“Circle of Death” by Srikanth Mannepuri, Winner, Conservation Issues, Nature inFocus Photography Awards
A major report by conservation group WWF, Living Planet Report 2020 (PDF), says that global wildlife populations have plummeted by more than two-thirds in less than 50 years—and humans are destroying nature at an unprecedented rate. “We are wrecking our world—the one place we call home—risking our health, security and survival here on Earth,” says chief executive at WWF, Tanya Steele. “Now nature is sending us a desperate SOS and time is running out.”
The report, which is based on data from the Living Planet Index produced by the Zoological Society of London (ZSL), considered well over 4,000 species monitored by conservation scientists in habitats across the world, concluding that more than 20,000 populations of vertebrates have fallen by 68% on average since 1970. “If nothing changes populations will undoubtedly continue to fall, driving wildlife to extinction and threatening the integrity of the ecosystems on which we all depend,” says Dr Andrew Terry, ZSL’s Director of Conservation. “But we also know that conservation works and species can be brought back from the brink. With commitment, investment and expertise, these trends can be reversed.”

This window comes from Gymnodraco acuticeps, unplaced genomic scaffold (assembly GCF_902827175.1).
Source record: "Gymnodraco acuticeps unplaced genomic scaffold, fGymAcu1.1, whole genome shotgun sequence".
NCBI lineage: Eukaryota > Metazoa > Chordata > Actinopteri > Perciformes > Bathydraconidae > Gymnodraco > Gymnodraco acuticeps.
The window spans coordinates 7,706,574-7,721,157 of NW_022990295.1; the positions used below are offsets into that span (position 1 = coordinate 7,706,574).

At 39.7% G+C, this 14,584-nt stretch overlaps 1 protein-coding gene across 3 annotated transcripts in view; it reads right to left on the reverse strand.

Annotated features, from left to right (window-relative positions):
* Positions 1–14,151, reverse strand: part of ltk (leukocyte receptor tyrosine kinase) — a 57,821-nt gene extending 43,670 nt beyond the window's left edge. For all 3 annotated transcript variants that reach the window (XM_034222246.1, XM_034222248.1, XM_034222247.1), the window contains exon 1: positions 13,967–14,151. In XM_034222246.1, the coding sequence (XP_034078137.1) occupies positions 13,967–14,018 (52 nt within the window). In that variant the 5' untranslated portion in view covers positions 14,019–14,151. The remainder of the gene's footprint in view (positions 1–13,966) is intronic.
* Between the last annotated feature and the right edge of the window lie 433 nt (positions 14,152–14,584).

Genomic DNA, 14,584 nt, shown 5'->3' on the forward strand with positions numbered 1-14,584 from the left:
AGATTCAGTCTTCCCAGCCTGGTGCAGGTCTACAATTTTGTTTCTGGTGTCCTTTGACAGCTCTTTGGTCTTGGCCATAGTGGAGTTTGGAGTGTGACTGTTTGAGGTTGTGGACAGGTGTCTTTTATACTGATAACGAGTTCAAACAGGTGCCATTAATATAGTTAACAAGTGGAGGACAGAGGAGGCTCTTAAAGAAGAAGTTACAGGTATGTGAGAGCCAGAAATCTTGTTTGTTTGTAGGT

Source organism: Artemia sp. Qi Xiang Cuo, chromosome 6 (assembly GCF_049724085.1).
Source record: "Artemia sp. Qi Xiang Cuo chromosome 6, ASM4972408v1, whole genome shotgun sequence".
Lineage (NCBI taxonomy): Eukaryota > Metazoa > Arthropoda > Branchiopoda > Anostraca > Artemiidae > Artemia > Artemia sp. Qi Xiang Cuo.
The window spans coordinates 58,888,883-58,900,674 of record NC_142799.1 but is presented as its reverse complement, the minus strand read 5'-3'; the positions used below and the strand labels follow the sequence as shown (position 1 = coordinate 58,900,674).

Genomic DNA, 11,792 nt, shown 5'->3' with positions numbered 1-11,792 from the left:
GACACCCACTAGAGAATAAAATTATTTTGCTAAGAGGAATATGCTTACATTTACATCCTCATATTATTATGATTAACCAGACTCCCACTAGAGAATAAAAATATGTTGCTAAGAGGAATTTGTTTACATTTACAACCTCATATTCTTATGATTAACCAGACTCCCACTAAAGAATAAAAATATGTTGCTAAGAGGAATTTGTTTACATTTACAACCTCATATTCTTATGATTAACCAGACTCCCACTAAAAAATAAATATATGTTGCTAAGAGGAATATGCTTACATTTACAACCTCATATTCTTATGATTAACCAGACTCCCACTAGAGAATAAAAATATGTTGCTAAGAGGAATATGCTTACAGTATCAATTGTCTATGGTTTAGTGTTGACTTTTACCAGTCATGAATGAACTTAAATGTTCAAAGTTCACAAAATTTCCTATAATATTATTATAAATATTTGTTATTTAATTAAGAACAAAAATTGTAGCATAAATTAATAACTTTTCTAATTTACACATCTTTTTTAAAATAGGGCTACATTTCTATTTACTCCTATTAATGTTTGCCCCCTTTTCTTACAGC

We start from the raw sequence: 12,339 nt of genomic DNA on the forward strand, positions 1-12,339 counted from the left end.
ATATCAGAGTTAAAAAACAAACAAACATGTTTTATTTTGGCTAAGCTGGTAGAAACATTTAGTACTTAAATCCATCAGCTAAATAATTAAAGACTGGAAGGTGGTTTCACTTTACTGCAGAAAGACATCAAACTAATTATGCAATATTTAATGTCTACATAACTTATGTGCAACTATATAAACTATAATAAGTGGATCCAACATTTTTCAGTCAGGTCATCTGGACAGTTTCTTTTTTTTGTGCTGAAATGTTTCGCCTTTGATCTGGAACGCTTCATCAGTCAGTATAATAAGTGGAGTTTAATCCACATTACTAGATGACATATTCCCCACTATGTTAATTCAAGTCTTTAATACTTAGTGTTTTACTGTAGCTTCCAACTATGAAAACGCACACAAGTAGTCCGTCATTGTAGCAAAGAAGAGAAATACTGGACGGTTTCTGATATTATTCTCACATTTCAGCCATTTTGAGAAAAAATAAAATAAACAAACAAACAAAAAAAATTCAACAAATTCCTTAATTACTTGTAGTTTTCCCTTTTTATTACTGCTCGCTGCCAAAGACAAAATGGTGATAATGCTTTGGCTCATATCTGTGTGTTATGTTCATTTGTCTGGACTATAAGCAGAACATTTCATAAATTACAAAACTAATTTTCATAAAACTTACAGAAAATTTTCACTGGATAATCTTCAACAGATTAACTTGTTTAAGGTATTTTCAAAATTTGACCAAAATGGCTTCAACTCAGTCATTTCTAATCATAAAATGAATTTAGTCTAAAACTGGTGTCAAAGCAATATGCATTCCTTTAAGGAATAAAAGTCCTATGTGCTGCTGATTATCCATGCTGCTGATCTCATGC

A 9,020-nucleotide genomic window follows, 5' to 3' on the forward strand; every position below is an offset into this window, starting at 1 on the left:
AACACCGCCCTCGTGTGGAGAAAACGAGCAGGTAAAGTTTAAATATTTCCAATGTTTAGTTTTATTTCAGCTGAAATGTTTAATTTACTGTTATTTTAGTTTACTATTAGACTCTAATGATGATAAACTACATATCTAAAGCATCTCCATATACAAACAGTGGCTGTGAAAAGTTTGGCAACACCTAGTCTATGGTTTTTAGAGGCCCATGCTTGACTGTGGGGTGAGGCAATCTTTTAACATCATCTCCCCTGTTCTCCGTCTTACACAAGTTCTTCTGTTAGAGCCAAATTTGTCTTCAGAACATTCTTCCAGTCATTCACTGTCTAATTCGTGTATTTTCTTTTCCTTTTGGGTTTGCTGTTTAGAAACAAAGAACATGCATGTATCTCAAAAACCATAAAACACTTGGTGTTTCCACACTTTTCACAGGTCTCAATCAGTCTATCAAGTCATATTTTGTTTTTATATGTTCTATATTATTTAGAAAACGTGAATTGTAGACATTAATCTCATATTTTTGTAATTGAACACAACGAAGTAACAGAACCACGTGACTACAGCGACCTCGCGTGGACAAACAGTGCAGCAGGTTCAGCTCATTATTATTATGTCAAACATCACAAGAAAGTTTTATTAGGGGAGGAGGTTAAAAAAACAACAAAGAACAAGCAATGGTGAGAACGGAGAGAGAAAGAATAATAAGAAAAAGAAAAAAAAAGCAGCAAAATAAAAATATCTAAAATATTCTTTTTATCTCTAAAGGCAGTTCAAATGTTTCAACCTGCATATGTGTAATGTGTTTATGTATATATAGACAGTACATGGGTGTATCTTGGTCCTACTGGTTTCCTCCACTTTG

In 2019, an intergovernmental panel of scientists warned that humans threaten one million species—half a million animals and plants, and half a million insects—with extinction.
Read more here.
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